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Breaking down President Obama's FY 2013 budget: Health and human services

While most people were occupied with last-minute Valentine’s Day preparations earlier this week, President Obama was busy announcing the FY 2013 budget. Rest assured that Deltek will be analyzing every inch of the data to uncover key trends and opportunities for our member network. This analysis will focus on funds trickling down to the states from the health and human services vertical. The Department of Health and Human Services’ (DHHS) Deputy Secretary Bill Corr spoke to the public on Feb. 13 and highlighted the health objectives the budget package addressed. DHHS plans to strengthen the nation’s health care, continuing on the Affordable Care Act (ACA) of 2010. Initiatives include health insurance exchange development, expanding community health programs, and increasing the health care workforce. Fighting fraud, waste, and abuse continues to be priority number 1 – the department collected almost $4 billion last year in improper payment recoveries. Corr also stated the FY 2013 budget and, specifically, Medicaid reform will help reduce the federal deficit by $366 billion over 10 years.
 
Following the same trend as last year, discretionary spending (Table 1, below) is set at $30 billion, which is down nearly 3.5 percent from FY 2011. Programs seeing major cuts include the public health and social services emergency fund and low-income home energy assistance (LIHEAP). The Distance Learning, Telemedicine, and Broadband Program saw a 68 percent increase to $42 million, following through on DHHS’ promise to strengthen health care, especially in rural areas. Mandatory spending (Table 2) also corresponded with DHHS goals and saw an 82 percent increase in funding for health insurance exchange establishment, totaling $868 million. Grant funding to states for Medicaid totals $269 billion. Stay tuned for FY 2014 numbers as eligibility enrollment is estimated to increase by nearly 16 million Americans. 

Table 1: Federal Grants to State and Local Governments, Discretionary (in millions of dollars)

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Table 2: Federal Grants to State and Local Governments, Mandatory  (in millions of dollars)

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Other areas of the budget proposal include:

  • Temporary Assistance for Needy Families (TANF): TANF funding rises nominally to $17 billion in FY 2013.
  • Supplemental Nutrition Assistance Program (SNAP): The budget includes $7 billion in SNAP benefits, a 5 percent increase from FY 2011. Although states are seeing record food stamp numbers, the Department of Agriculture (USDA) transferred $400 million to support the Women, Infants, and Children (WIC) Program for FY 2012.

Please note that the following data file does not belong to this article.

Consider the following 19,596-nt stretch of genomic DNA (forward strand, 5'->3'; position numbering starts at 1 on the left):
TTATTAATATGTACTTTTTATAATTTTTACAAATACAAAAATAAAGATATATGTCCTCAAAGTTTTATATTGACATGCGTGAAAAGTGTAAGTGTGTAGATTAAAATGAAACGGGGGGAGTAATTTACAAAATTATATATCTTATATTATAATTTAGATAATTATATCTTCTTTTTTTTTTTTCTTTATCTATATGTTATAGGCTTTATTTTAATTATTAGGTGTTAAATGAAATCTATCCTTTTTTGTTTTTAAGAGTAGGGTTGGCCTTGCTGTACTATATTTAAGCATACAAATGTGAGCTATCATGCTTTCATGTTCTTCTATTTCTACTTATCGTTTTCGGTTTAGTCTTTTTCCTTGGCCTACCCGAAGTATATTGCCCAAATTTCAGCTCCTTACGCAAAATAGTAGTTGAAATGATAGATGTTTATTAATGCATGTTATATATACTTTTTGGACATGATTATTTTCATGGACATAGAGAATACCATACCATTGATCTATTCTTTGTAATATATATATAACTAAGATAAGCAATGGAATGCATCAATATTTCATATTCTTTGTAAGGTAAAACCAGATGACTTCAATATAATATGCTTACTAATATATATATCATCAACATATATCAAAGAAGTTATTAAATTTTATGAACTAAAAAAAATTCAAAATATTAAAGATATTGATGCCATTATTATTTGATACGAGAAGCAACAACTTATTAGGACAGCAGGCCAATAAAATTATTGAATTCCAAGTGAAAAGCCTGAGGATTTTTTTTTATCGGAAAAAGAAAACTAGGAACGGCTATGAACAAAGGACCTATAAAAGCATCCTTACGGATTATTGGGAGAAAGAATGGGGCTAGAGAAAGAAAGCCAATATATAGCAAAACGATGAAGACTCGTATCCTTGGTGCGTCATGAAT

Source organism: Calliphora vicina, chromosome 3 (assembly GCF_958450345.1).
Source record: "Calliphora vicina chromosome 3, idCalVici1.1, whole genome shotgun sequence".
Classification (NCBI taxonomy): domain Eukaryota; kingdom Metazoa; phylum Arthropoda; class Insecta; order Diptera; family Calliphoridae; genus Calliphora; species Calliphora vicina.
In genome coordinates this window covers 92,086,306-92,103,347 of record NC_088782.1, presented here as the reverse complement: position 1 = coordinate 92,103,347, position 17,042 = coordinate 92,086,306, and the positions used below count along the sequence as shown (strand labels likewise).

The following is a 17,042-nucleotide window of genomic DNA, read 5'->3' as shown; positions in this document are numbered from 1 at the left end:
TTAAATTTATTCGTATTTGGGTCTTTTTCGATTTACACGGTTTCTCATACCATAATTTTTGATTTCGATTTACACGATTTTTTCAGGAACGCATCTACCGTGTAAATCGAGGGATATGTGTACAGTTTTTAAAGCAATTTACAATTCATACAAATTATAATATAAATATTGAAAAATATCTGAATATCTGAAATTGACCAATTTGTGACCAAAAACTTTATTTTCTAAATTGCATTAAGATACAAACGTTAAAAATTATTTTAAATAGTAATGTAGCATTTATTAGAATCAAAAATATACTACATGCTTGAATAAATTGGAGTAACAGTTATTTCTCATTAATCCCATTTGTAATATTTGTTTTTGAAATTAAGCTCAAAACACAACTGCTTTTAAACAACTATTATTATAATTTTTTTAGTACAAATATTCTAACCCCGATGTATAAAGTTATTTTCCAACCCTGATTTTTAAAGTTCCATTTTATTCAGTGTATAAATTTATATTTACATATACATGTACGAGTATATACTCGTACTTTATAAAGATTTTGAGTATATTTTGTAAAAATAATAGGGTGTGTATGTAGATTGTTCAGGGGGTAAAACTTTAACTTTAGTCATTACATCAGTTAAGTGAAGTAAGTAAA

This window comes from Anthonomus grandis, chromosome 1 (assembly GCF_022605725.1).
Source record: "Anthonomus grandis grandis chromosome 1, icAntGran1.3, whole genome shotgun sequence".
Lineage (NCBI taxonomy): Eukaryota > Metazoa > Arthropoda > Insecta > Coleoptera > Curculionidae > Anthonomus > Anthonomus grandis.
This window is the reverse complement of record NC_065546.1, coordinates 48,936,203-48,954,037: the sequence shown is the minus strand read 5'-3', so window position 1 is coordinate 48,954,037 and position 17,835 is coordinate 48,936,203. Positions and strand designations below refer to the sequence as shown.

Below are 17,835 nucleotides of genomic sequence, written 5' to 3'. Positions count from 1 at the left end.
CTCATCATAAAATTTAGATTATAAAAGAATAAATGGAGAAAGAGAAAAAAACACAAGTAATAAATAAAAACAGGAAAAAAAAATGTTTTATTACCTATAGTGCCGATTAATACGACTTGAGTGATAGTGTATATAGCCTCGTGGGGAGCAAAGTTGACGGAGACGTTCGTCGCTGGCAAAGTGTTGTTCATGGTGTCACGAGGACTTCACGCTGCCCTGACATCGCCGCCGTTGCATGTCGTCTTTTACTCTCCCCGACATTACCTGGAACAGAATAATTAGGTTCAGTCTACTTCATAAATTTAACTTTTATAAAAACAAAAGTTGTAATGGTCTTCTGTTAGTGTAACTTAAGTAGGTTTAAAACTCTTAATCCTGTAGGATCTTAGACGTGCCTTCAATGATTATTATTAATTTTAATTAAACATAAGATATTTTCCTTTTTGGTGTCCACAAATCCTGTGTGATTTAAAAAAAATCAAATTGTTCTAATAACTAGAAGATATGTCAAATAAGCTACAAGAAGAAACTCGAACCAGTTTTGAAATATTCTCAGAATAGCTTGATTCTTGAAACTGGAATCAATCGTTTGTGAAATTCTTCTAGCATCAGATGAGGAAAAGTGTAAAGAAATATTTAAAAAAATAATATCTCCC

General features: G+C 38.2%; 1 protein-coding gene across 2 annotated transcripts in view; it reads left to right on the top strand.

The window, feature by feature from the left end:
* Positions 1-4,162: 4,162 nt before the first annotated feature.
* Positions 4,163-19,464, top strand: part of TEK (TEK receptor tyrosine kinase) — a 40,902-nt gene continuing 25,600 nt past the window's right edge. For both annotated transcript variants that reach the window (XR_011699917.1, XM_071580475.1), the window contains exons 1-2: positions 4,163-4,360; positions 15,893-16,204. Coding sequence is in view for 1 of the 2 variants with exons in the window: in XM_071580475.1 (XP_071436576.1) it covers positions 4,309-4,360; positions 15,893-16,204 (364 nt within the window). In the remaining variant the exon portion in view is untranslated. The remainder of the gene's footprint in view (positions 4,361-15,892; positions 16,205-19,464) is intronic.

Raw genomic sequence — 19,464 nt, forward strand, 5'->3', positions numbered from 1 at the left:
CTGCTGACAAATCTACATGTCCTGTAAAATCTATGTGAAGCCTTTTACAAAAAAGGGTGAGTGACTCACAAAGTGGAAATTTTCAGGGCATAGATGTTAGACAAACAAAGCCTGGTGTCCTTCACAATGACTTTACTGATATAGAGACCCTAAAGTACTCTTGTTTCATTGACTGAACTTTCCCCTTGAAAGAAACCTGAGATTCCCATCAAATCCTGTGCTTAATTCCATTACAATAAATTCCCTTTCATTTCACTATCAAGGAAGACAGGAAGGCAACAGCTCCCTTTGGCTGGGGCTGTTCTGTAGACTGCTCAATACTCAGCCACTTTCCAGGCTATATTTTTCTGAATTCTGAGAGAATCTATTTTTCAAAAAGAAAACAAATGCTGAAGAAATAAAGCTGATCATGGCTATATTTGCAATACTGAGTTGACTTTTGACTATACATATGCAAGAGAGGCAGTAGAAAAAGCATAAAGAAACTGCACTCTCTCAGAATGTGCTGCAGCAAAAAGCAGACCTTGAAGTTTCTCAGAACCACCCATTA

• WIC: Program funds increased by 14 percent to $7 billion, which includes $14 million for infrastructure funding and $30 million for management information systems.
  • Child Support Enforcement: Funding took a 7 percent dip to $3.8 billion. The budget request includes new investments of $305 million in FY 2012 and $2.4 billion over ten years for the Child Support and Fatherhood Initiative.
  • Child Care: Proposes $6 billion for child care, which includes $2.6 billion for the Child Care and Development Block Grant to supplement assistance for low-income families; and entitlement to states is $3.4 billion.
  • Child Welfare: Requests $7.2 billion for foster care and permanency services including adoption and guardianship assistance, foster care, and independent living.
Overall, the FY 2013 budget produced minimal funding changes for health and social services programs. Vendors playing in the health care field will see the most benefit in those pocket areas of increased funding, especially surrounding health insurance exchange implementation, Medicaid system reform, and eligibility redetermination. Those thinking that the ruling on the ACA later this summer will stem exchange development should think again. Many states are planning to continue developing systems whether the act holds or not. With the major push to cut down on federal spending and fight abuse in the human services arena, vendors need to keep reporting systems up to date with all required mandates and regulations. As health information exchanges start to be rolled out this year, it should be interesting to see which states will find success in transferring electronic medical records, and which will not. It seems that health care will continue to be the hot topic of FY 2012 and FY 2013.

 

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